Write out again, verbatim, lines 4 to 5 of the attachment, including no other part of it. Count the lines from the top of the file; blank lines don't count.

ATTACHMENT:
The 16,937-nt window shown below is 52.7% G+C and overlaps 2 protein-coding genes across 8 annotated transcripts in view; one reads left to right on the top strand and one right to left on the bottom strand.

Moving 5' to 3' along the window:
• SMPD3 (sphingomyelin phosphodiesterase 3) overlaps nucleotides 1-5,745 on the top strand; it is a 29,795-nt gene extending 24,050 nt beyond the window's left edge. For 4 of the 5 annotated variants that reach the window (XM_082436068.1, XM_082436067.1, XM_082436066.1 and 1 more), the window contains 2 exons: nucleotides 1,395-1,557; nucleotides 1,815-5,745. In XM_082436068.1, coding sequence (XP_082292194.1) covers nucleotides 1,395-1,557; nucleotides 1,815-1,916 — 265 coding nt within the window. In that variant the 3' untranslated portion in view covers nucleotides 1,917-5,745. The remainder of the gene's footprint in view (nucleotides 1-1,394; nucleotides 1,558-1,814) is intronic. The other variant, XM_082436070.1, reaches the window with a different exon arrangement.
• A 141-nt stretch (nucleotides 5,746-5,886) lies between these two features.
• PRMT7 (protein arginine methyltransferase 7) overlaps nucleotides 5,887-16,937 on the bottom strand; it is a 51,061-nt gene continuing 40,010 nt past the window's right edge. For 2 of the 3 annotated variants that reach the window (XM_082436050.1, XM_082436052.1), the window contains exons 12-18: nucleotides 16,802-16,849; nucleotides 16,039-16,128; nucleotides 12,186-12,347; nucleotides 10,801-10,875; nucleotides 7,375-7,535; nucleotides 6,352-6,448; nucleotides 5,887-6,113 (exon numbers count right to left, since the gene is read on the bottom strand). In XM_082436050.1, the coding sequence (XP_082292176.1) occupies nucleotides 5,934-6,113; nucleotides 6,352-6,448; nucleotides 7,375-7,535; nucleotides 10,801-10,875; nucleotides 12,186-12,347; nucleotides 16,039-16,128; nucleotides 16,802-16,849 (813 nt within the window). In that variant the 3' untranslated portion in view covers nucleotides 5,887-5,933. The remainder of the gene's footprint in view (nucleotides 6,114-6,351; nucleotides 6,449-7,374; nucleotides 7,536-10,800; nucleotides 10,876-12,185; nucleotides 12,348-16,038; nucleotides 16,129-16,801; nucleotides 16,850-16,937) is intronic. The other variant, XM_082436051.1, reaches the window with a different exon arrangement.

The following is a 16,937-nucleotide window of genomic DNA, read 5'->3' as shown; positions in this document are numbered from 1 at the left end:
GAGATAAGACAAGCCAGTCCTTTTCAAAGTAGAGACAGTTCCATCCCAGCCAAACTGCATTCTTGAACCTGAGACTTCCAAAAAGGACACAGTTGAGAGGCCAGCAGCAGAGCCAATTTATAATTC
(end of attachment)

• A 141-nt stretch (nucleotides 5,746-5,886) lies between these two features.
• PRMT7 (protein arginine methyltransferase 7) overlaps nucleotides 5,887-16,937 on the bottom strand; it is a 51,061-nt gene continuing 40,010 nt past the window's right edge. For 2 of the 3 annotated variants that reach the window (XM_082436050.1, XM_082436052.1), the window contains exons 12-18: nucleotides 16,802-16,849; nucleotides 16,039-16,128; nucleotides 12,186-12,347; nucleotides 10,801-10,875; nucleotides 7,375-7,535; nucleotides 6,352-6,448; nucleotides 5,887-6,113 (exon numbers count right to left, since the gene is read on the bottom strand). In XM_082436050.1, the coding sequence (XP_082292176.1) occupies nucleotides 5,934-6,113; nucleotides 6,352-6,448; nucleotides 7,375-7,535; nucleotides 10,801-10,875; nucleotides 12,186-12,347; nucleotides 16,039-16,128; nucleotides 16,802-16,849 (813 nt within the window). In that variant the 3' untranslated portion in view covers nucleotides 5,887-5,933. The remainder of the gene's footprint in view (nucleotides 6,114-6,351; nucleotides 6,449-7,374; nucleotides 7,536-10,800; nucleotides 10,876-12,185; nucleotides 12,348-16,038; nucleotides 16,129-16,801; nucleotides 16,850-16,937) is intronic. The other variant, XM_082436051.1, reaches the window with a different exon arrangement.